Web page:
Toolkit for Prescription Drug Abuse Recovery (Friend)

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Your friend is an integral, inseparable part of your life. And to see them in pain hurts you to the core. If you suspect your friend has a problem with prescription drugs, now is the time to do something about it.

While your friend’s well-being and safety aren’t necessarily your responsibility, it is your job to let them know how it is affecting you and offer to help find solutions.

There is hope for prescription drug addiction. And the first step to finding help begins with you.

Signs to Notice

Excessive Mood Swings: Prescription drugs can drastically alter the emotional state of the user, and their emotions are seldom even-keeled.

Stealing: Pills, when acquired illegally, aren’t cheap. Many users resort to theft to support their habit.

Restlessness or Lack of Sleep: Like mood swings, many prescription drugs alter the user’s internal clock and cause sleeplessness and/or alertness.

Neglected Responsibilities: For many prescription drug users, the drug comes ahead of any other responsibilities—family, friends, school or work.

Doctor Shopping: Your friend may be visiting several physicians in order to maintain a supply of their prescription drug of choice.

What to Say

Be Forceful, but Positive: What you say matters just as much as how you say it. Use positive, hopeful, inspiring language when talking to your friend.

Express Concern: Many people who use prescription drugs aren’t aware of the impact their use has on their family, friends or others. Show your concern for them and appeal to them emotionally.

Ask Open-Ended Questions: Don’t just preach—have an open-ended dialogue with them. Ask open-ended questions such as “what do you think?” to engage with them.

What Not to Say

Making Judgements: Addiction is a disease, and making sweeping judgements about your friend is a hard thing to avoid. Don’t be judgemental. What would you like to hear if you were in their shoes?

Using Labels: Don’t assign labels when speaking to your friend. Your friend isn’t a drug addict, they’re a person struggling from drug issues. Use hopeful, embracing and accepting terms instead of confining, harmful ones.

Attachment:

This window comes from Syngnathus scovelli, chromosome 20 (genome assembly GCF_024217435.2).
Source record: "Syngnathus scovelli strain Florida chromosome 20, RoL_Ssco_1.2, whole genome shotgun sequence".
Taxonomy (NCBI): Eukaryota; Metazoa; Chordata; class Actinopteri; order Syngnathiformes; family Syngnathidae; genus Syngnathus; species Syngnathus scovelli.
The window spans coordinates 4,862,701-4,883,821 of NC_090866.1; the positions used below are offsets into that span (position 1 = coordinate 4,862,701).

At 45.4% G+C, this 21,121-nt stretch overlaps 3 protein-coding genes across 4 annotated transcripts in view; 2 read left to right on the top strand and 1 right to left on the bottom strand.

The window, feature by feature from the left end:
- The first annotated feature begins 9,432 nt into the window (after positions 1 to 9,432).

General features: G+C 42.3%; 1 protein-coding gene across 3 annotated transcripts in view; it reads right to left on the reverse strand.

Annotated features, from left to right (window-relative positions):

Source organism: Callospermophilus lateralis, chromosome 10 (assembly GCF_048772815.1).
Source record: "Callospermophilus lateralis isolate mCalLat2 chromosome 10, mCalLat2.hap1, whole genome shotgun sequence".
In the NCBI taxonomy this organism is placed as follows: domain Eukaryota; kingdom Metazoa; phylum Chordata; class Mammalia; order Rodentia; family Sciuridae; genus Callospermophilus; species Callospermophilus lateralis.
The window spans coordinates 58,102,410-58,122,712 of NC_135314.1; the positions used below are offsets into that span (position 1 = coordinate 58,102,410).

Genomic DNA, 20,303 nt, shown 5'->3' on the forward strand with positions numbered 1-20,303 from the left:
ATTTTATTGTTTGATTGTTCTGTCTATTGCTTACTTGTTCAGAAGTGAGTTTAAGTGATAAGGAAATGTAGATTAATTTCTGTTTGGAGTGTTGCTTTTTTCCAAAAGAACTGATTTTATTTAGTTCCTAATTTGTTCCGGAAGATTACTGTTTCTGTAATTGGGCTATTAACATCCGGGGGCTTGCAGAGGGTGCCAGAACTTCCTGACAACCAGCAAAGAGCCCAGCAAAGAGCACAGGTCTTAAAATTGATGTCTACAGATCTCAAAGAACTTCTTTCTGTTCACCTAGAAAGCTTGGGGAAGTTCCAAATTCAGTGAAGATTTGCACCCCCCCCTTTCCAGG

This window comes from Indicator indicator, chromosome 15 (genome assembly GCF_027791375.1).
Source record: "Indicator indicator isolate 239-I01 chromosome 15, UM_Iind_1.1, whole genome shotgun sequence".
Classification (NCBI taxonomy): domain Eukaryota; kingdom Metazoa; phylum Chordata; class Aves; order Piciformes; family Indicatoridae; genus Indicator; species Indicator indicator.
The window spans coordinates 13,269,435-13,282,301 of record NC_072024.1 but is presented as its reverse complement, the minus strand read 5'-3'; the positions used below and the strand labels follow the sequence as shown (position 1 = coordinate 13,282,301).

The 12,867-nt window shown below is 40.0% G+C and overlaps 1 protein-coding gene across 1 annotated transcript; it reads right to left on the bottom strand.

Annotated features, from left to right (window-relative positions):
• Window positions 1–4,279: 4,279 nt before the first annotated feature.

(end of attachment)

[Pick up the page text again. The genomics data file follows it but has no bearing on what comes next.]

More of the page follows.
Steps to Take

Before you have a conversation with your friend, find a resource to send them to. It’s not fair to confront someone without having a next step. When the time is right, have a firm but loving conversation about your choice to have them seek help. Make sure you use encouraging and non-judgemental languagethroughout your conversation. And—above all—be a friend, not a preacher. They need your help, not your admonishment, and it’s your job to get them the help they need.

Self-Withdrawal: self-withdrawal from prescription drug use has a significant impact on the body, including anxiety, seizure, sweating, hypertension and possible death. It is important for your friend to detox with medical supervision.

Finding the Right Resource

Everyone who is trying to defeat their issues with prescription drugs needs a resource to help. Prescription drug abuse may not be something your friend can conquer by themselves. When determining the right place to recommend to a friend, consider these four things:

  • Is the behavioral services facility CARF accredited?
  • Are they committed to enhancing your quality of life?
  • Can they help your friend meet their personal recovery goals?
  • Can they create a custom recovery plan to help them on their recovery journey?

The journey to manage addiction may not be quick, but it’s an important mission. There is hope, and your friend can find help at Prelude.

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